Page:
CONFERENCE CALL FOR PAPERS
Security and Criminality in the Americas
Governing the Unruly
Latin American Centre
University of Oxford
3-4 June, 2019
The interaction between criminality and everyday life in the Americas continues puzzling academic researchers and policymakers well into the first quarter of the twenty-first century. Security and human rights seems balancing on a tightrope giving and taking spaces for urban and rural criminal activity. In light of the ongoing criminality in the region, what can academics suggest to counter violence, corruption and illegal behaviours? Which methods and interpretations can best explain today’s violence, illegal economies, and security gains and failures by the political authorities? This conference seeks to pull together cutting-edge research from social scientists and experts in related disciplines interested in providing suitable justifications to governing criminality and countering the unruly in the Americas.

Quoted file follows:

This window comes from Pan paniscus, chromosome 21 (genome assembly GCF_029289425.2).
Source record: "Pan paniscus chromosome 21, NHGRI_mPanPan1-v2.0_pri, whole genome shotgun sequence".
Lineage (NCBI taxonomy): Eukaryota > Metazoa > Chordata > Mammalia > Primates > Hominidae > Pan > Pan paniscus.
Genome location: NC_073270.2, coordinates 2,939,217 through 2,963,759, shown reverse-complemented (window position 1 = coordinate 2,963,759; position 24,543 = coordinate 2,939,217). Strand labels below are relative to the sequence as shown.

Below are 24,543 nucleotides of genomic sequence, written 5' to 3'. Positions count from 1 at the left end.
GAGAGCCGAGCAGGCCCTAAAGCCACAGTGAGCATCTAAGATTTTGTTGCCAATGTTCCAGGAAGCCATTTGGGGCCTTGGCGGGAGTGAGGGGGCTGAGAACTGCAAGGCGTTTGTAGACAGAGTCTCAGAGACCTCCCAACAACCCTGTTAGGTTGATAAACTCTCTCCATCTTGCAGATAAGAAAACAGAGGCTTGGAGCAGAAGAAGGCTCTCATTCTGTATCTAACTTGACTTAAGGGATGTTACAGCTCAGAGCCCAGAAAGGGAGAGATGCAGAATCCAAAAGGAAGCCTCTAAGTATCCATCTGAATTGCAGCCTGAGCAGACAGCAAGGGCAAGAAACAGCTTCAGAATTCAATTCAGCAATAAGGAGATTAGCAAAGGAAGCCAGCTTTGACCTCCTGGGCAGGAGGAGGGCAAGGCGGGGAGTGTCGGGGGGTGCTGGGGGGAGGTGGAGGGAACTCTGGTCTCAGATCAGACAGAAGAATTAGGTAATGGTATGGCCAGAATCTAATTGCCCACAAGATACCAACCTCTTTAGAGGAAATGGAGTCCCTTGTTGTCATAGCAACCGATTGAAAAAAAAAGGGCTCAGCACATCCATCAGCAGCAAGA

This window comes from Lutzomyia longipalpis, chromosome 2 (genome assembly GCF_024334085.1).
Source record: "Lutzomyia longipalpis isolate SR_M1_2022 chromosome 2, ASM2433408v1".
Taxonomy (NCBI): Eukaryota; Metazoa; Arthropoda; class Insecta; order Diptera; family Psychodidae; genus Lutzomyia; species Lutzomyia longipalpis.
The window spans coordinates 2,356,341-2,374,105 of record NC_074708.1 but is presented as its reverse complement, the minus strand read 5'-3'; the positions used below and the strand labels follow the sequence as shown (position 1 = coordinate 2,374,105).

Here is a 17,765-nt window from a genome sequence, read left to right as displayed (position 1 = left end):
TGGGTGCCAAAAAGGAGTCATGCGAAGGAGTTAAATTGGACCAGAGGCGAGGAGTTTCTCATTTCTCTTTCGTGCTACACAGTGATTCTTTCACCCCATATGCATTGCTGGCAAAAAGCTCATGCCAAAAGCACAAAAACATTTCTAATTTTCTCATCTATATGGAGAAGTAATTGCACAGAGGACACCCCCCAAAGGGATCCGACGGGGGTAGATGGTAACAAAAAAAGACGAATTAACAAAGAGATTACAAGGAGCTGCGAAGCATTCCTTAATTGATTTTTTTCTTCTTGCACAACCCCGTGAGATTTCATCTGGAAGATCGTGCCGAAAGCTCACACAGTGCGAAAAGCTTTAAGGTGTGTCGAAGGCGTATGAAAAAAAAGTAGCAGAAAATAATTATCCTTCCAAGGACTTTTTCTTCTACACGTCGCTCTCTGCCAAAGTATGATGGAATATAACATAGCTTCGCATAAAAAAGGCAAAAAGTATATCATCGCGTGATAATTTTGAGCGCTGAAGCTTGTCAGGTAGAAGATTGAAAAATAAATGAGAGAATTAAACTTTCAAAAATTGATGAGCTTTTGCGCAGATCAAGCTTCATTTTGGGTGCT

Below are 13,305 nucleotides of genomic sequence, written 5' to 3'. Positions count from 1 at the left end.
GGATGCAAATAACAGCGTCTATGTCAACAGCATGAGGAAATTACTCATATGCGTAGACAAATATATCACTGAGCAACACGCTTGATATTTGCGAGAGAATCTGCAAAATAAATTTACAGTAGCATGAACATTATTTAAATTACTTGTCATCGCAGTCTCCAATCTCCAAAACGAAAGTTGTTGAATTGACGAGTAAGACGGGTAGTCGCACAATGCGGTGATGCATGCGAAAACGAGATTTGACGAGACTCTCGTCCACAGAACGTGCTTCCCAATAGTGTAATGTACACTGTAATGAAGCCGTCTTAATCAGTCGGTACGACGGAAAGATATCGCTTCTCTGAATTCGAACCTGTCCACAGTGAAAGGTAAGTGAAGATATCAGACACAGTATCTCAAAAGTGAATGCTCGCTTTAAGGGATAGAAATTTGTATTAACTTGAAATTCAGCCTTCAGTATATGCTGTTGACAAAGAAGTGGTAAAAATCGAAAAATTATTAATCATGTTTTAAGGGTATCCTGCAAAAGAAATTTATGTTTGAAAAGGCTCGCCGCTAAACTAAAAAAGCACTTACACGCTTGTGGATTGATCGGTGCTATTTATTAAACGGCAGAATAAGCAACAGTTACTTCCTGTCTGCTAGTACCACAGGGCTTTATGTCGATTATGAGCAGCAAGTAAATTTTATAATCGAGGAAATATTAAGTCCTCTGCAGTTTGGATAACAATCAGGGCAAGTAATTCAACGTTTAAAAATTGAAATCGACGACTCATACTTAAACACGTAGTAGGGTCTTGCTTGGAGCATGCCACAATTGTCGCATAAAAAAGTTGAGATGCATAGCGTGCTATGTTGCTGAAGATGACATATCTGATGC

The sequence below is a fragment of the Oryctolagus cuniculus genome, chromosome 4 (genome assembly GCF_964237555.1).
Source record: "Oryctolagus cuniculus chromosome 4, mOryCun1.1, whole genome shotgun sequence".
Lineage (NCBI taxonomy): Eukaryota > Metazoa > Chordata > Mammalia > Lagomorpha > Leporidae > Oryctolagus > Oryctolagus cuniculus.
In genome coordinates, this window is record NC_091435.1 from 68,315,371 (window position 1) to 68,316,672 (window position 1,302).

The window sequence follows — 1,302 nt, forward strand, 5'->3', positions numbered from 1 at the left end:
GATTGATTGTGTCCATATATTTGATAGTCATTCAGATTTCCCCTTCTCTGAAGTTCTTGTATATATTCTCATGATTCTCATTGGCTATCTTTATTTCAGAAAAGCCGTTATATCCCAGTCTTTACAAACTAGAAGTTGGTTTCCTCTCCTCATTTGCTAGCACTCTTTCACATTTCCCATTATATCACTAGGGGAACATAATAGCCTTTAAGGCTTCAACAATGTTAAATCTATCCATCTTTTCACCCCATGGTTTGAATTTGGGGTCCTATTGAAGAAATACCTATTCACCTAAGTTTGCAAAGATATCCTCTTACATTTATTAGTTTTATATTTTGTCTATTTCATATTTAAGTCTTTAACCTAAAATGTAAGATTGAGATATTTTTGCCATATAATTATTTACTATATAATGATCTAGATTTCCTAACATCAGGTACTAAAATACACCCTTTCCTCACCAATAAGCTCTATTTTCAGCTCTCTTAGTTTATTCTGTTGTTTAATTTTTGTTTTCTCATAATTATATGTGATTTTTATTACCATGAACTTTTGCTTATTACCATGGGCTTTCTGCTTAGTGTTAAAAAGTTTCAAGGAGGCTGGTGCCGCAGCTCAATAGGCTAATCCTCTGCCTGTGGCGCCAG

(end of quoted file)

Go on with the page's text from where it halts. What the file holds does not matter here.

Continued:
Key questions to be addressed during the conference include:
What characterizes current criminal activities in the Americas?
Which are the varying ways in which criminal groups interact with the state and society?
What governmental (in)action surfaces during heightened insecurity?
What incongruences have development and modernization brought on the rule of law?
Submissions are welcomed from young and established scholars working in the following
Statecraft and the rule of law, Transnational organised crime, Illegalities and everyday life,
Violence and human rights, Justice and punishment, National and local corruption.
Deadline for title and abstract submission (max 250 words)
30 January 2019
Email your submission to Carlos Solar and Carlos A. Perez Ricart
Ben Tavener (CC BY 2.0)